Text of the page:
What was it you said when you saw the flag moving in the wind? "A man in England can't wait for good weather."

Sir Roger Bannister: That's right.


When I decided that the weather [was right], I had to take the chance. The real thought in my mind -- and by then I did have a coach, Franz Stampfl, we met by chance in the train -- I hadn't plan to do it. He said, "If the weather is bad, what you have to remember is that (a), I think you can run it in 3:56," which is what a coach would say, so I didn't pay too much attention to that. The second thing he said is that, "If you have the opportunity -- not a perfect opportunity -- and you don't take it, you may never have another chance." It was that thought, I think, which eventually led me to attempt it.

[ Key to Success ] Courage


What brought you to this point? You've said that while you were still a child in London, you discovered a talent for sudden and abnormal athletic effort. How did you realize that you had this unusual gift?


Sir Roger Bannister: I was always a great bundle of energy. As a child, instead of walking, I would run. And so running, which is a pain to a lot of people, was always a pleasure to me because it was so easy. I wanted to have some success. I came from such a simple origin, without any great privilege, and I would say I also wanted to make a mark. It wasn't, I suppose, until I was about 15 that I appeared in a race. I was playing rugby and the other games English school children do, and there was an event which was planned in which races were run, and I simply just won these by a considerable margin. So, everybody thought I was just rather special.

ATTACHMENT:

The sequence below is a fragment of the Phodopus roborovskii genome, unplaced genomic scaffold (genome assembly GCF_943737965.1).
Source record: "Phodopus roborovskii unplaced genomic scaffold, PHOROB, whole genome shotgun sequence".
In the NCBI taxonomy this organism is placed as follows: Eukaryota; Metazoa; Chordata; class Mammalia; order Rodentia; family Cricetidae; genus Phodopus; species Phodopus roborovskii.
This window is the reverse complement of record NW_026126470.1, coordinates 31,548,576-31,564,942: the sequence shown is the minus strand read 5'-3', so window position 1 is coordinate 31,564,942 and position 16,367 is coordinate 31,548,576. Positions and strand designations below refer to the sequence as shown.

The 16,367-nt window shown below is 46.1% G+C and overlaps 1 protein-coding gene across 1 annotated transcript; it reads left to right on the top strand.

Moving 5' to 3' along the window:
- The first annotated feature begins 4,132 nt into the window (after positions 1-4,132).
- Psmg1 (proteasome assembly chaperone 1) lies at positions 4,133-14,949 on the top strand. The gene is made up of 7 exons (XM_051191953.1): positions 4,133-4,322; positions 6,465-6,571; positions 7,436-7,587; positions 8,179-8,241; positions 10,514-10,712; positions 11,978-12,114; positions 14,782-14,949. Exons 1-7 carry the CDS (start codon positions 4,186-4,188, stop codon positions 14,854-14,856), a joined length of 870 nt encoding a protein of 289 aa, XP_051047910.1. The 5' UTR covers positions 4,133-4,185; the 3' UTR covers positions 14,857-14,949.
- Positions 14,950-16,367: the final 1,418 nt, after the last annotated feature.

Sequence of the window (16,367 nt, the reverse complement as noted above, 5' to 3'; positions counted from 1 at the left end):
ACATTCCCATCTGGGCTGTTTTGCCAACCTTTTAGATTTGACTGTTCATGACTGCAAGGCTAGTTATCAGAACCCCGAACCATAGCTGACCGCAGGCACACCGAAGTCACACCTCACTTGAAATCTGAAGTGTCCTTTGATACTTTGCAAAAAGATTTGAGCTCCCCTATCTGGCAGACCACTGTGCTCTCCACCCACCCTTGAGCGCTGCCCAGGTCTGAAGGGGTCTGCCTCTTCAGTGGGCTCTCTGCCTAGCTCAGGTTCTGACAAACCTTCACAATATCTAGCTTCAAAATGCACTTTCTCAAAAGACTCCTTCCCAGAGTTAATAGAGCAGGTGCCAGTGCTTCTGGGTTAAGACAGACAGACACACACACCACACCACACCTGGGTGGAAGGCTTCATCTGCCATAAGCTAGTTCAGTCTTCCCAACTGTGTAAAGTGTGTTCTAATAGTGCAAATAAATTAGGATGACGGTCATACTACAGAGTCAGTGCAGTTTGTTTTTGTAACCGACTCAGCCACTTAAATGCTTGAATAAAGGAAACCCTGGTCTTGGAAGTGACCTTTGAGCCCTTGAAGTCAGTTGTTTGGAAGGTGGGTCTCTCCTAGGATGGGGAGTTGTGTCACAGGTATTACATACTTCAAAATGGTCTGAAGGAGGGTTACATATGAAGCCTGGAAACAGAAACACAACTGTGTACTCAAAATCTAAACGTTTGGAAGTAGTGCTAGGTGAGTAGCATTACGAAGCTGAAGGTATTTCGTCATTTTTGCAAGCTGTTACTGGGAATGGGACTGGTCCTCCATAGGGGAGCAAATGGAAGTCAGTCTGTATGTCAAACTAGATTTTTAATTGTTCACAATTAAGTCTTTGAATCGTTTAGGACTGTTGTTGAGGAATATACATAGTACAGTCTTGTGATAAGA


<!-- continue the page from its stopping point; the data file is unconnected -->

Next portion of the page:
[ Key to Success ] Passion


You were an athletic young person. Was running always going to be your sport? Were you interested in other sports or was it always going to be track?

Sir Roger Bannister: I did play other sports. In English schools you're expected to, so I played rugby at school. I did a bit of rowing, but I didn't have a real skill in ball games. I was adequate enough to be in some school teams, but running was really quite a separate skill and I enjoyed. With my impatience, I think I enjoyed running to get about more quickly, and I never found it any effort.

Sir Roger Bannister Interview Photo


I was training myself when I went to school in Bath. I lived on the top of one hill and the school was at the top of another hill. Nobody ever went to school by car. We didn't have any cars during the war. So that to and from school was itself a training, which you might think is now the equivalent of a Kenyan farmer who spends a lot of time, and when a child he has eight miles to go to school, and then as he grows up he looks after the herd. So, you know, my childhood was a vigorous one.

[ Key to Success ] Preparation


Our concept of a family holiday was going to a guest house in the Lake District or Wales where walking was part of the holiday.

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This page last revised on Nov 26, 2013 01:02 EST